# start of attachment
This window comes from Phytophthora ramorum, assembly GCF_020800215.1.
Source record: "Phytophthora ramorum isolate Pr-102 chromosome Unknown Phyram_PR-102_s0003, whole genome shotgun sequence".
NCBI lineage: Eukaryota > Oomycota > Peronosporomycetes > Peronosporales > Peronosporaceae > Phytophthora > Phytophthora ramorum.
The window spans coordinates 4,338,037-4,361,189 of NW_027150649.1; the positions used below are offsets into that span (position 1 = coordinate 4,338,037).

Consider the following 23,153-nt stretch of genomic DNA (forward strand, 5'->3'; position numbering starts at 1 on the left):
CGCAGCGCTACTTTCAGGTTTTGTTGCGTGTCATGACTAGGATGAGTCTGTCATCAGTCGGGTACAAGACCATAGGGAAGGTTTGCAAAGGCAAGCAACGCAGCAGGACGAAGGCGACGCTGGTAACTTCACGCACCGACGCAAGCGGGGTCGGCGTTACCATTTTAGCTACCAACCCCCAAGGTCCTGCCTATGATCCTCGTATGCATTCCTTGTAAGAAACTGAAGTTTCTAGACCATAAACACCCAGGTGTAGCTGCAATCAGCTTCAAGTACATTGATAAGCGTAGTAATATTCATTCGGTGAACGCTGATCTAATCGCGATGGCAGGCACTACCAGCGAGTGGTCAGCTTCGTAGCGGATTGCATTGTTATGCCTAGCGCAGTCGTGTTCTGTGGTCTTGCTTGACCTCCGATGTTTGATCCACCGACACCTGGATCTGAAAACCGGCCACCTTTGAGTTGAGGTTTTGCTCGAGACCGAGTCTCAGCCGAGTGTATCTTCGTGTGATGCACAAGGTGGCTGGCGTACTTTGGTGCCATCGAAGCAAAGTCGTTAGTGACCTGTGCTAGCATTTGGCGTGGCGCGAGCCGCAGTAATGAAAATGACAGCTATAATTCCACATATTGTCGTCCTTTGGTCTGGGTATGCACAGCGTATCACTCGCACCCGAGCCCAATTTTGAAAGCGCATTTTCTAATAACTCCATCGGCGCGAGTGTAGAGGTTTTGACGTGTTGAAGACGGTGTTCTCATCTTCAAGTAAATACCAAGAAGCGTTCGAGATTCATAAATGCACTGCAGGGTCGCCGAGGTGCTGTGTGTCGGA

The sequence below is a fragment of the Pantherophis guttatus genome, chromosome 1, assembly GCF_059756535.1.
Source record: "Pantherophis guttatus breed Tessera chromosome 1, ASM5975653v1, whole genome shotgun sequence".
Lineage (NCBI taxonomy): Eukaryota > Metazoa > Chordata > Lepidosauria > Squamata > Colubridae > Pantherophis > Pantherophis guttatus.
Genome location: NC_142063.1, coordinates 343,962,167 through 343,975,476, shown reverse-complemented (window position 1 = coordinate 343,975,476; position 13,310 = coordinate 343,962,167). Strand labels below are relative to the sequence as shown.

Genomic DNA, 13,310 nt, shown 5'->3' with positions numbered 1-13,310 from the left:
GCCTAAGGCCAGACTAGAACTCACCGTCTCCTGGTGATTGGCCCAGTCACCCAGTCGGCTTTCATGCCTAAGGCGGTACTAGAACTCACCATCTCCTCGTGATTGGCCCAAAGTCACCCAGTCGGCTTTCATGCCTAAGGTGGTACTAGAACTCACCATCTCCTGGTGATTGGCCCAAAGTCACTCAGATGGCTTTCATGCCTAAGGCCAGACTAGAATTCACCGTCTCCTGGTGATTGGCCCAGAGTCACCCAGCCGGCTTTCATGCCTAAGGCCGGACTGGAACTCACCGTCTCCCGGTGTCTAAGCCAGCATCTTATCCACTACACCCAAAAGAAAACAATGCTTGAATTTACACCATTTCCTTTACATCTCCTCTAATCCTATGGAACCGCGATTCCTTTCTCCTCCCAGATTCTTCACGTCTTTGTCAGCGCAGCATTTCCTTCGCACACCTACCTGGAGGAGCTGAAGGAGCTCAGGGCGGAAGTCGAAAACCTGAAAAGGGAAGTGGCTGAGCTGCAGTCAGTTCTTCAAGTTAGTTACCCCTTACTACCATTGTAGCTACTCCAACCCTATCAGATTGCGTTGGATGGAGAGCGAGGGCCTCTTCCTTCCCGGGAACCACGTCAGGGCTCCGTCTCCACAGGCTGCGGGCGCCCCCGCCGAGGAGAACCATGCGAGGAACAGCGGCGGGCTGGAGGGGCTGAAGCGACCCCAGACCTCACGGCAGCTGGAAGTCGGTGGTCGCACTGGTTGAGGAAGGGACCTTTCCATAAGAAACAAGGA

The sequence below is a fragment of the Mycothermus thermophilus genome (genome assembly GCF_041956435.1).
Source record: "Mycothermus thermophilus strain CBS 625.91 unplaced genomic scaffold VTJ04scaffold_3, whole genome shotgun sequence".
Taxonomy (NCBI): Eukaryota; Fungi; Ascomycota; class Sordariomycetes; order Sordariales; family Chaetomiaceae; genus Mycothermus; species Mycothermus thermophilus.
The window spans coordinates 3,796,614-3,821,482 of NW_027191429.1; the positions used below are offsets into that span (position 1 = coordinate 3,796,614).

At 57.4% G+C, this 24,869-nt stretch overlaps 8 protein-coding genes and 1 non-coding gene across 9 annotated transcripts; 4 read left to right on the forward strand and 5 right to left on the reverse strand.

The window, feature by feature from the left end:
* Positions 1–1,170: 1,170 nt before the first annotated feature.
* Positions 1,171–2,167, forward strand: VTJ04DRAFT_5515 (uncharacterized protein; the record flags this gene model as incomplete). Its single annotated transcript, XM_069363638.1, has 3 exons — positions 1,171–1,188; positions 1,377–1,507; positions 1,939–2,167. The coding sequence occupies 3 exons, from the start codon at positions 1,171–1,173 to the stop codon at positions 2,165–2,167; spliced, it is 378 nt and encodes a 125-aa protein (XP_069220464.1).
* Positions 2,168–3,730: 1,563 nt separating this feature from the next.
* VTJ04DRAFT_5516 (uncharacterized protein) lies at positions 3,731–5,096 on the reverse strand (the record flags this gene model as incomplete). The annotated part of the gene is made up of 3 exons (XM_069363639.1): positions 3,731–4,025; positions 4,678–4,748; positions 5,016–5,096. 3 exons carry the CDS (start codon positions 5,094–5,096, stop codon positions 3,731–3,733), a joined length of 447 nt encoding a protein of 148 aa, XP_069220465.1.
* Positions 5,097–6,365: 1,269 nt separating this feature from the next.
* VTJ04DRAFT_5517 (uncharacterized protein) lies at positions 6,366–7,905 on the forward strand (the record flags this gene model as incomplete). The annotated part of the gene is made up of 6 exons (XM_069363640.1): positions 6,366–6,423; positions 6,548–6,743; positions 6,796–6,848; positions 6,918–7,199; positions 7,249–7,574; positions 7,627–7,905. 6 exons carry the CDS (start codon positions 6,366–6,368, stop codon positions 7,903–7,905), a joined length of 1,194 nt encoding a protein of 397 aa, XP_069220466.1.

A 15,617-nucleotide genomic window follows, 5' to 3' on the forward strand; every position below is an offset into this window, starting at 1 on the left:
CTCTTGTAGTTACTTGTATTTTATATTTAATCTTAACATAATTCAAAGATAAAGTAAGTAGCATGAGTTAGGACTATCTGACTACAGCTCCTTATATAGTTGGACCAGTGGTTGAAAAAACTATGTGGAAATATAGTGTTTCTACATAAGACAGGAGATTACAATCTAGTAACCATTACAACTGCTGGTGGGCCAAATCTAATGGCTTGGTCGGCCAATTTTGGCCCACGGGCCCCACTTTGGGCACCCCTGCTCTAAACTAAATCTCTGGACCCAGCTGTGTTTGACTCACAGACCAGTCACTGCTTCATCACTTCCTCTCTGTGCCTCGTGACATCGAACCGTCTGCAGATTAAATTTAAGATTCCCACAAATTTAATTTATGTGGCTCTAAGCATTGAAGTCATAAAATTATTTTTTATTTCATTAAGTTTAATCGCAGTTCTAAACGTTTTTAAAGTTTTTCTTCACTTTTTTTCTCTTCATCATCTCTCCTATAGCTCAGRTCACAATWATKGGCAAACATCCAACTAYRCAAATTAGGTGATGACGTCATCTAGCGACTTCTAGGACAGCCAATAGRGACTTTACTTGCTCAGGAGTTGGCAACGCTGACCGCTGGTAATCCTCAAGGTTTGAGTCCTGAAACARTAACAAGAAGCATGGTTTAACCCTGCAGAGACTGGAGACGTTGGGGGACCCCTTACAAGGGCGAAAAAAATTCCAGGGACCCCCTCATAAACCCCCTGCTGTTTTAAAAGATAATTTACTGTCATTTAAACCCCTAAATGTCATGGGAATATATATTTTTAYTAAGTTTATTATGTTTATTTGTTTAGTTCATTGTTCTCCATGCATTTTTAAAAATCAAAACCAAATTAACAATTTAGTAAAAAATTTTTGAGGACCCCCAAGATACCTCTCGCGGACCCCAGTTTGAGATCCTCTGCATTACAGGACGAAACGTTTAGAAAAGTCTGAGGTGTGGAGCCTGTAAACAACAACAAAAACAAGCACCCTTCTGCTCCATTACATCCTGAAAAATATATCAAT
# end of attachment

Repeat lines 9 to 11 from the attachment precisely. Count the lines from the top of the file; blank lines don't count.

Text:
Lineage (NCBI taxonomy): Eukaryota > Metazoa > Chordata > Lepidosauria > Squamata > Colubridae > Pantherophis > Pantherophis guttatus.
Genome location: NC_142063.1, coordinates 343,962,167 through 343,975,476, shown reverse-complemented (window position 1 = coordinate 343,975,476; position 13,310 = coordinate 343,962,167). Strand labels below are relative to the sequence as shown.

Genomic DNA, 13,310 nt, shown 5'->3' with positions numbered 1-13,310 from the left: